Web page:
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Threat Bias Interacts with Combat, Gene to Boost PTSD Risk

Israeli Soldiers Tracked through Deployment to ID Predictors – NIH Study

Press Release

Soldiers preoccupied with threat at the time of enlistment or with avoiding it just before deployment were more likely to develop post-traumatic stress disorder (PTSD), in a study of Israeli infantrymen. Such pre-deployment threat vigilance and avoidance, interacting with combat experience and an emotion-related gene, accounted for more than a third of PTSD symptoms that emerged later, say National Institutes of Health scientists, who conducted the study in collaboration with American and Israeli colleagues.

Israeli soldiers performing task

Israeli soldiers performing the computer-based threat bias task.
Source: Yair Bar-Haim, Ph.D., Tel Aviv University, School of Psychological Sciences

“Since biased attention predicted future risk for PTSD, computerized training that helps modify such attention biases might help protect soldiers from the disorder,” said Daniel Pine, M.D.,  of the NIH’s National Institute of Mental Health (NIMH).

Pine, Yair Bar-Haim, Ph.D.,  of Tel Aviv University, and colleagues, report their findings, Feb. 13, 2013, in the journal JAMA Psychiatry.

Bar-Haim’s team tracked 1085 male Israeli soldiers from recruitment through combat deployment during 2008-2010, to pinpoint how shifting attitudes toward threat interact with other factors to predict symptoms that develop after exposure to dangers. They expected that the more soldiers paid attention to avoiding threats just before and during deployment, the more they would suffer PTSD symptoms.

Researchers measured threat attention biases over the course of soldiers’ first year of service: at the time of recruitment, about six months later – just before deployment to combat – and six months after deployment. Data from all three time points was collected for 487 of the soldiers.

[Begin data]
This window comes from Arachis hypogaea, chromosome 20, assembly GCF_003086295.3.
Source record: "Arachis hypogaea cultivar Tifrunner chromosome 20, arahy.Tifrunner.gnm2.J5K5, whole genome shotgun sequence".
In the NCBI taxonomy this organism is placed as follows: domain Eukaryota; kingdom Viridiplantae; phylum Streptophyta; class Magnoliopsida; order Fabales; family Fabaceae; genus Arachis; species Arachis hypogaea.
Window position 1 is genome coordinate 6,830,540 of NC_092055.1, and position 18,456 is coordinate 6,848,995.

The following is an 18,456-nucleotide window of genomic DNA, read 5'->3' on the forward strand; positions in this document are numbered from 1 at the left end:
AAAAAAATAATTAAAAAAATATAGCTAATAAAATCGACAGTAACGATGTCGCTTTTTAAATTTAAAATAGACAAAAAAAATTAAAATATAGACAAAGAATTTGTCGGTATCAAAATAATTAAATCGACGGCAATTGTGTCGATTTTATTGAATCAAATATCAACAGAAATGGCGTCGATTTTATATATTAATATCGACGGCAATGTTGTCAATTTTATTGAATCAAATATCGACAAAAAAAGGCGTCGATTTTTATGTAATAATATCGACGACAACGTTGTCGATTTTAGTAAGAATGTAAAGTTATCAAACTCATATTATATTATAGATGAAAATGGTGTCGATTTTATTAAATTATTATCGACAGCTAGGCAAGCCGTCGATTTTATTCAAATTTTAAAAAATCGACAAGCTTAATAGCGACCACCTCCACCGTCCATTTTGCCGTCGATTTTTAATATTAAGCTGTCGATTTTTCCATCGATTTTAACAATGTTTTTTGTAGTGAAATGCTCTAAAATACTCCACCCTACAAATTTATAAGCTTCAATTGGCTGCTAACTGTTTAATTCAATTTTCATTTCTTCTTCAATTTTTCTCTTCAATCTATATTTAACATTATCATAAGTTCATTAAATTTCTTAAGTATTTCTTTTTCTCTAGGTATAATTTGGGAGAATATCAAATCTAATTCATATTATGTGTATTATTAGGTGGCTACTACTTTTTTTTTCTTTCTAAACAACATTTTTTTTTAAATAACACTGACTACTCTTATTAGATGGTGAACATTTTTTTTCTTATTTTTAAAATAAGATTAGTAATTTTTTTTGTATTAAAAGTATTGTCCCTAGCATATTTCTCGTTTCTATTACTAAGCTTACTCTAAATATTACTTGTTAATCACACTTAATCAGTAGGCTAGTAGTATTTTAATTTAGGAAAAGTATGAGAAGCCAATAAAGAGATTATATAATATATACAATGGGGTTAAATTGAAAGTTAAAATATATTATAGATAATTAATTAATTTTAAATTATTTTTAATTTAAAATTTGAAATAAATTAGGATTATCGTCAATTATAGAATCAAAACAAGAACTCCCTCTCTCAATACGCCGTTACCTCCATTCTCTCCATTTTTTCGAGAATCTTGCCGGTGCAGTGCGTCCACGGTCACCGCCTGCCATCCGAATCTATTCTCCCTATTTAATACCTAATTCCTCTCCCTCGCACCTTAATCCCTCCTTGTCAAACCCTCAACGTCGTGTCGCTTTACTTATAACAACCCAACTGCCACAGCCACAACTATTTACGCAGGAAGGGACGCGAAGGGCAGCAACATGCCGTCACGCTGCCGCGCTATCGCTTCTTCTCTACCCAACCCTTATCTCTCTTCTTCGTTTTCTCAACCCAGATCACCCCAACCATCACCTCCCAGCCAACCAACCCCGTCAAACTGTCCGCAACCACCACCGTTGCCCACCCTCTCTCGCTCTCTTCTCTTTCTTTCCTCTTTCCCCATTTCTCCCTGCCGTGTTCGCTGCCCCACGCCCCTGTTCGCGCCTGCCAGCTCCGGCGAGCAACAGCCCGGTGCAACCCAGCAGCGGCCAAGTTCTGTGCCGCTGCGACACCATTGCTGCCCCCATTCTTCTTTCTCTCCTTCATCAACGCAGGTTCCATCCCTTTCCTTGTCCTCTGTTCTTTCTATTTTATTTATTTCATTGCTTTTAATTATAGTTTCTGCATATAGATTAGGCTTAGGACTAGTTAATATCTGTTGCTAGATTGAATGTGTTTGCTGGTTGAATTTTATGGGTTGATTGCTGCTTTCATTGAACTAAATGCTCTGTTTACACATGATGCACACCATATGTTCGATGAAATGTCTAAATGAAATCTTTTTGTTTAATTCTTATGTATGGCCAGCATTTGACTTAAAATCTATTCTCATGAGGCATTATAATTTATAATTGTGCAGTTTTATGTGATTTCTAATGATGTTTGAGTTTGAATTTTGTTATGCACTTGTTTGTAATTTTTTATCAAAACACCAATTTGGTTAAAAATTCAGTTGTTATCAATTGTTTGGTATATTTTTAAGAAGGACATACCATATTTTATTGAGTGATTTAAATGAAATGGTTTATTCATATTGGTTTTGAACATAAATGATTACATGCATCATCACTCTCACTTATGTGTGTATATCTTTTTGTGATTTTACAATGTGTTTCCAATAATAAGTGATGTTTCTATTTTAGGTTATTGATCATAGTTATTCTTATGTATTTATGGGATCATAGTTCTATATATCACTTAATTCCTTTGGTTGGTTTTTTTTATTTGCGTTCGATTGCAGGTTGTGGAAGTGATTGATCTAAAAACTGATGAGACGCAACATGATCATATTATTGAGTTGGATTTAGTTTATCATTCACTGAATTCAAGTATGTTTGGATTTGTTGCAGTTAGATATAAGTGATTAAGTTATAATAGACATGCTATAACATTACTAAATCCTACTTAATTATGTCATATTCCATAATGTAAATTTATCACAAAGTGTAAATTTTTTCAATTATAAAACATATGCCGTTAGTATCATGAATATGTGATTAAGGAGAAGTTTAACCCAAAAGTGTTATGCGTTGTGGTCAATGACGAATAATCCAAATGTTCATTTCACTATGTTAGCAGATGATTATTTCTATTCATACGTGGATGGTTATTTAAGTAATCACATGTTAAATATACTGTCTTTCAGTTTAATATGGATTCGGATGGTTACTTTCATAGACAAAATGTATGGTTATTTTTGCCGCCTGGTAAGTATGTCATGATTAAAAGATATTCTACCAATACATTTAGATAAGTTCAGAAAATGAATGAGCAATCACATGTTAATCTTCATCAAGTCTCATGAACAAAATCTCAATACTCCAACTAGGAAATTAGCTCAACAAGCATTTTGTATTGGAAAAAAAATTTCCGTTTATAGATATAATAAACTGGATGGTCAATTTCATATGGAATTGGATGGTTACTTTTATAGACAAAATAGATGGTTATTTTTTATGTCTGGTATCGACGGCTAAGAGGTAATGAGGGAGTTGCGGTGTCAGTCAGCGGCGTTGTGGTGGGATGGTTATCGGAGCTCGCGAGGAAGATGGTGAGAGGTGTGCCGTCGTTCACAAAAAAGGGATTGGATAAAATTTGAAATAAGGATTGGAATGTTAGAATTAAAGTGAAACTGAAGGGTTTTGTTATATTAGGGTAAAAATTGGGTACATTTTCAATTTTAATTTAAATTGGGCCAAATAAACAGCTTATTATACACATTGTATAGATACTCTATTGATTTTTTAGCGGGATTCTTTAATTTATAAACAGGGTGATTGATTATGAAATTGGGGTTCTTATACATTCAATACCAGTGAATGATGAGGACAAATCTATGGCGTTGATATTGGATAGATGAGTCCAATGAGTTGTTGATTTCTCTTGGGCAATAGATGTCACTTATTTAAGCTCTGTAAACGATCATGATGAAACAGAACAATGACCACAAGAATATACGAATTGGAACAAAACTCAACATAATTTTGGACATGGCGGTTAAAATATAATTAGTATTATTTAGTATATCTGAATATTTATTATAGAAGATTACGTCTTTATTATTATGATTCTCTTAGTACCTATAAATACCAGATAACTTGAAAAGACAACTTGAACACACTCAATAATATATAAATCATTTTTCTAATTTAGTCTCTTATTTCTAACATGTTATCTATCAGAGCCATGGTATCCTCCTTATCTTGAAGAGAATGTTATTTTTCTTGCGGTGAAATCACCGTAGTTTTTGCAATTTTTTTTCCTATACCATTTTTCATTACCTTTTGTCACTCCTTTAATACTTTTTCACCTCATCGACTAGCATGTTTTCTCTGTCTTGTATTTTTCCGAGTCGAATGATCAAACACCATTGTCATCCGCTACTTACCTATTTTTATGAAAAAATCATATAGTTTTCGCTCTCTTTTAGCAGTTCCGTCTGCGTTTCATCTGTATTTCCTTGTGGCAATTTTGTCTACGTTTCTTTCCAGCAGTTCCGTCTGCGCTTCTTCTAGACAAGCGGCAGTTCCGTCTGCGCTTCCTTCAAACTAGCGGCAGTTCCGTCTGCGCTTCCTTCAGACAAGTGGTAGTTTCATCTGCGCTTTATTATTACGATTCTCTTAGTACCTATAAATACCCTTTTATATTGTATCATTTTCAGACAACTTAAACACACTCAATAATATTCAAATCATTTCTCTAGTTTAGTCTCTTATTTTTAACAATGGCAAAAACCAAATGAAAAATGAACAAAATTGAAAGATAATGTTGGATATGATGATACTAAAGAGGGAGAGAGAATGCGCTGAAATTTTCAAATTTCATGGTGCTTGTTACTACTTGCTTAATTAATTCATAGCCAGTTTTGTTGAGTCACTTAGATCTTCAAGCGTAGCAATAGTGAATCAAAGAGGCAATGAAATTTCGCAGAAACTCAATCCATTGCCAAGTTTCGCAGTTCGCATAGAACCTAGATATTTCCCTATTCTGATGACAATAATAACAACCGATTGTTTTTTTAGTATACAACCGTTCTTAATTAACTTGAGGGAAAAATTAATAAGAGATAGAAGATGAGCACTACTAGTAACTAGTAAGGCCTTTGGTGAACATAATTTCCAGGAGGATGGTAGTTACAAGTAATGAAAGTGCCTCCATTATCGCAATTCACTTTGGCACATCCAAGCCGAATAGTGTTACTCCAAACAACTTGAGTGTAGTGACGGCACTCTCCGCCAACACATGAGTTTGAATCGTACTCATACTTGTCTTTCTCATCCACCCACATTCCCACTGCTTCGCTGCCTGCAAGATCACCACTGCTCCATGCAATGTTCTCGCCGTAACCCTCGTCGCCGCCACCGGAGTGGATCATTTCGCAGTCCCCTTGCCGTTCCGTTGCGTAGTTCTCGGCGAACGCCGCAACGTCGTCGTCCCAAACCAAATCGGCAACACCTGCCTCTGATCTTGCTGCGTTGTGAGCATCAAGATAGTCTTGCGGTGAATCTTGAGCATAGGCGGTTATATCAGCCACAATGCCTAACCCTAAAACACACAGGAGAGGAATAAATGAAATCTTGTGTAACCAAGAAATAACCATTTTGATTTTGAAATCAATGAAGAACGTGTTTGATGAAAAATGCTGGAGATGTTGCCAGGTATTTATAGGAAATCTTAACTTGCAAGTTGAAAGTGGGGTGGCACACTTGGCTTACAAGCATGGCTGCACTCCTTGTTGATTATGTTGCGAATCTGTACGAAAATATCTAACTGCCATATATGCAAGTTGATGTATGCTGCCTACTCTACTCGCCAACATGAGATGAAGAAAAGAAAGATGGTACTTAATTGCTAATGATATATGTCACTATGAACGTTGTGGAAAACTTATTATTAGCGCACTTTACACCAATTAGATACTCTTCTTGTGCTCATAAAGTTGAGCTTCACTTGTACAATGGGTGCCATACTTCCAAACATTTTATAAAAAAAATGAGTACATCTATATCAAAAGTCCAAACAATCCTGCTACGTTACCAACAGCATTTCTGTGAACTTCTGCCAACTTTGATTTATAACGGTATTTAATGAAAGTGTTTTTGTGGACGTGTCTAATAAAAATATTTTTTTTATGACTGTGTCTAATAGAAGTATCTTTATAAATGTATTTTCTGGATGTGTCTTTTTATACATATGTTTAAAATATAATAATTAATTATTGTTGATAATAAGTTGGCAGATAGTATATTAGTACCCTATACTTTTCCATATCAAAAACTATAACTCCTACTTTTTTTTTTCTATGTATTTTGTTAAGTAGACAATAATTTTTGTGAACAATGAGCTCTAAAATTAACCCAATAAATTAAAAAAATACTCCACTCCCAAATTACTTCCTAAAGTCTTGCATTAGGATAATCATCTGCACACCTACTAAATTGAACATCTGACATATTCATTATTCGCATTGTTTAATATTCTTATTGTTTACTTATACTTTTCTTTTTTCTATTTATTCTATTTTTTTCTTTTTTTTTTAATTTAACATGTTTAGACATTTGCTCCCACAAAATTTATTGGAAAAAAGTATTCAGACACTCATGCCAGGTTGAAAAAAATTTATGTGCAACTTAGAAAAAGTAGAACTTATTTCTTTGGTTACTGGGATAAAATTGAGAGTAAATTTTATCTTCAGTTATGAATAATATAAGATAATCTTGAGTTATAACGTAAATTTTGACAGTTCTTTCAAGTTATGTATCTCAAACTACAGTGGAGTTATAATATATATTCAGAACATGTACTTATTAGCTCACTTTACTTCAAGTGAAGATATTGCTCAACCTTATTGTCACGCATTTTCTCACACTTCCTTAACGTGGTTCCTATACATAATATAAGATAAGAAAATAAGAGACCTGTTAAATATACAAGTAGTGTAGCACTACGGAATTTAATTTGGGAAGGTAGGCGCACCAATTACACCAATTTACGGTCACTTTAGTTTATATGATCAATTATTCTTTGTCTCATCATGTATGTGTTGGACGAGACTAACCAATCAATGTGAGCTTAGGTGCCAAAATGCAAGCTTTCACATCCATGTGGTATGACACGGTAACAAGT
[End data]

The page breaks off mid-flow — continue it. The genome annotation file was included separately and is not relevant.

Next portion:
Soldiers performed a computerized task that required paying attention to locations of neutral words, such as “data” or threatening words, such as “dead.” A faster reaction time for identifying the location of threat words indicated increased threat vigilance. Slower reaction times to such word locations indicated attention away from threat, or threat avoidance.

The study also examined how threat attention bias vulnerability might be moderated by other factors, including the gene that codes for the protein on neurons that recycles the brain chemical messenger serotonin from the synapse. Versions of this serotonin transporter gene had been previously linked to PTSD risk. Evidence suggests that people with gene versions that result in less efficient recycling may be overly vigilant toward threats under normal circumstances. Yet there is also evidence that having these low-efficiency versions may help people cope with dangerous conditions, when such heightened vigilance may be adaptive.

As expected, soldiers who experienced higher combat exposure — e.g., served in units operating outside Israel’s security fence — tended to show more threat vigilance than those with less stressful assignments. Compared to soldiers who were neither vigilant nor avoidant, soldiers with greater vigilance at recruitment or avoidance at six months — on the eve of deployment — had more PTSD symptoms at the end of their first year of service.

Although serotonin gene type had no direct effect on symptoms, the low efficiency gene version, combined with high threat vigilance, appeared to confer some protection to soldiers who experienced high combat exposure.